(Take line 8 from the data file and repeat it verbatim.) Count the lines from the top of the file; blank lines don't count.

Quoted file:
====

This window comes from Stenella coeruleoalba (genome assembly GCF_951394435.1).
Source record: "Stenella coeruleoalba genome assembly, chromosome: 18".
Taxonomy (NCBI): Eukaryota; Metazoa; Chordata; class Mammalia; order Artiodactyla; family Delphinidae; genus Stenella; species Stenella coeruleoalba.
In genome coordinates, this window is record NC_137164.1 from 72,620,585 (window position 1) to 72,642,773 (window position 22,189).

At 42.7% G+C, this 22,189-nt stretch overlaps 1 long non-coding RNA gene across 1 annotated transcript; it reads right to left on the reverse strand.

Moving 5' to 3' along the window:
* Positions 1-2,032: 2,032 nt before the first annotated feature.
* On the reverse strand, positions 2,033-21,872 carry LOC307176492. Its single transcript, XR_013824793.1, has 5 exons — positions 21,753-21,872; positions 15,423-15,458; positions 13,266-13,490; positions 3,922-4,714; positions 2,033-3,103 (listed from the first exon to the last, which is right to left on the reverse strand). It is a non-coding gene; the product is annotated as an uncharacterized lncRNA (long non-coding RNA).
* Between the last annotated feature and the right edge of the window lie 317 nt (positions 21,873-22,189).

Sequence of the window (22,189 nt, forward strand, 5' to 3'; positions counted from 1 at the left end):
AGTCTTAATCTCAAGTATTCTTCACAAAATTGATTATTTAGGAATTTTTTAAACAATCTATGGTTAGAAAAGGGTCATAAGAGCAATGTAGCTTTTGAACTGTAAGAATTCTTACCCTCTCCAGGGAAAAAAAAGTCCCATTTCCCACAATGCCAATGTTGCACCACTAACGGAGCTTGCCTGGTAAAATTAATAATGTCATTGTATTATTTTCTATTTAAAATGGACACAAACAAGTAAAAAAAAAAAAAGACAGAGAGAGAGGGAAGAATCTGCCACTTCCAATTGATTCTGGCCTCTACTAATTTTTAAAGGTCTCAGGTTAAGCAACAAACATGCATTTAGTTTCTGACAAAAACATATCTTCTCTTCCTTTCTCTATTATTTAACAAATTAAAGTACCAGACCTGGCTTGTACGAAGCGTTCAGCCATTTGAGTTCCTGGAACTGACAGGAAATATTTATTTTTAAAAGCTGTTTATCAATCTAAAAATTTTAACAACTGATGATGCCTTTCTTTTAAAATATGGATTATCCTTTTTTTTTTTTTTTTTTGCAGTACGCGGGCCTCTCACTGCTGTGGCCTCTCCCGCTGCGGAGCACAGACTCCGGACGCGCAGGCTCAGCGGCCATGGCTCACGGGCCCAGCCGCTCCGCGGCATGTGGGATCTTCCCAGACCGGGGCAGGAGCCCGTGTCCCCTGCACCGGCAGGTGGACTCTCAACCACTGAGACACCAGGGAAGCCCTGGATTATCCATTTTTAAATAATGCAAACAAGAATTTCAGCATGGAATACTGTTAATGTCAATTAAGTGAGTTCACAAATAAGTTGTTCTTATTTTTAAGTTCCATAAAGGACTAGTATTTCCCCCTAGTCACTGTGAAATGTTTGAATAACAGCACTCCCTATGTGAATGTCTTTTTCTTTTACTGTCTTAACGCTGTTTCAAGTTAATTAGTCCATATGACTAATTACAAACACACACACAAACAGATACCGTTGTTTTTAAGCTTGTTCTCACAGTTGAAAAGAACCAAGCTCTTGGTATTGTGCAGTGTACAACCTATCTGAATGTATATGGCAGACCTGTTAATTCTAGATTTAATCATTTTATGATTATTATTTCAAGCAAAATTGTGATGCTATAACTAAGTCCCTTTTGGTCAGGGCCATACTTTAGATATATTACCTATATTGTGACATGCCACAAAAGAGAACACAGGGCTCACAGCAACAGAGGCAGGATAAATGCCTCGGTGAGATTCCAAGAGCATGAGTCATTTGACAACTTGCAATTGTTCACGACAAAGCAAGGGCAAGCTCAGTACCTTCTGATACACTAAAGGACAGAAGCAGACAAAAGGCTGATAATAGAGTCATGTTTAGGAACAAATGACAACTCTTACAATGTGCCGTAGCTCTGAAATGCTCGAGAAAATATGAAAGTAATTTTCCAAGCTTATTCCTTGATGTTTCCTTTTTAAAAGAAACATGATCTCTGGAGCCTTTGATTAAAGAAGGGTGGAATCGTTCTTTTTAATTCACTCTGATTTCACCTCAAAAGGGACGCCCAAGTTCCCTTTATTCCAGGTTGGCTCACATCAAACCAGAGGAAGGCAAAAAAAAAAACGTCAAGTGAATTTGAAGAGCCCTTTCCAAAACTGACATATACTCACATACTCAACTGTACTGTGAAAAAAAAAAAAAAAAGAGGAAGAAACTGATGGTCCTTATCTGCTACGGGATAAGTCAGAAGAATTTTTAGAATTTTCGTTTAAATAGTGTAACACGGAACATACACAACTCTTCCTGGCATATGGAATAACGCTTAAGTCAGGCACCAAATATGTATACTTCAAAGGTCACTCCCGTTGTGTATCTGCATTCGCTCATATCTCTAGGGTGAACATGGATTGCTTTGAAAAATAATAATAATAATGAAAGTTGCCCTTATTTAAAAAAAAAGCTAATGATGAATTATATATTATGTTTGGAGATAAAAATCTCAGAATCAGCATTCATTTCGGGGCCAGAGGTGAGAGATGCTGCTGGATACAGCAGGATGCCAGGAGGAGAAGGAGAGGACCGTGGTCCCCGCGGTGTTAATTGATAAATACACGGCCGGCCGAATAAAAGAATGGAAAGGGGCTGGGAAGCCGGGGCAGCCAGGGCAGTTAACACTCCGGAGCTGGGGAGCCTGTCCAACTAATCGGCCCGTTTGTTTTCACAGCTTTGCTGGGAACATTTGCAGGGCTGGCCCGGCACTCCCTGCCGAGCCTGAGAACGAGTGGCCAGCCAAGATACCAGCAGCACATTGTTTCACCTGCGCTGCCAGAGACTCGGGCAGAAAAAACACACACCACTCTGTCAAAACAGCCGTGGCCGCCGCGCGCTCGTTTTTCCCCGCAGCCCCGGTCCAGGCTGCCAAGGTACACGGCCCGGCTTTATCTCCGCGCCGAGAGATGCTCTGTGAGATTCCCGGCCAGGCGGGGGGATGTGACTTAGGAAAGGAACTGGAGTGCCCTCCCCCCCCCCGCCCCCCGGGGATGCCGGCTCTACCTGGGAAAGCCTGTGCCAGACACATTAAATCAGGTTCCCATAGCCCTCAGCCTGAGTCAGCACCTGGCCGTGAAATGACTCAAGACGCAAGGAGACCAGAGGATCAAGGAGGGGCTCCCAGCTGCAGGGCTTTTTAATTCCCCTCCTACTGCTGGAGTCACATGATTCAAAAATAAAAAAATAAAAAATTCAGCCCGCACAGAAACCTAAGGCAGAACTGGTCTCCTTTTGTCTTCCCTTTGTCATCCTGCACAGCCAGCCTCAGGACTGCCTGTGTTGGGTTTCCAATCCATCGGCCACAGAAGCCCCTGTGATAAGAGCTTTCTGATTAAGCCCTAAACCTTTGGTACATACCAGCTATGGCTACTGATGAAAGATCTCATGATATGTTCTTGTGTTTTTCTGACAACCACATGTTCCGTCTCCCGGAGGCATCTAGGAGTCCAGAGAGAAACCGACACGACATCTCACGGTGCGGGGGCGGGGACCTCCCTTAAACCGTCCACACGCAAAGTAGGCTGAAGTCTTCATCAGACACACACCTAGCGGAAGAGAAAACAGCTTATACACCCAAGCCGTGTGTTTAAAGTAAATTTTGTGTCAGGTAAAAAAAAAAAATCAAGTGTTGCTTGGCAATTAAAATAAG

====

* On the reverse strand, positions 2,033-21,872 carry LOC307176492. Its single transcript, XR_013824793.1, has 5 exons — positions 21,753-21,872; positions 15,423-15,458; positions 13,266-13,490; positions 3,922-4,714; positions 2,033-3,103 (listed from the first exon to the last, which is right to left on the reverse strand). It is a non-coding gene; the product is annotated as an uncharacterized lncRNA (long non-coding RNA).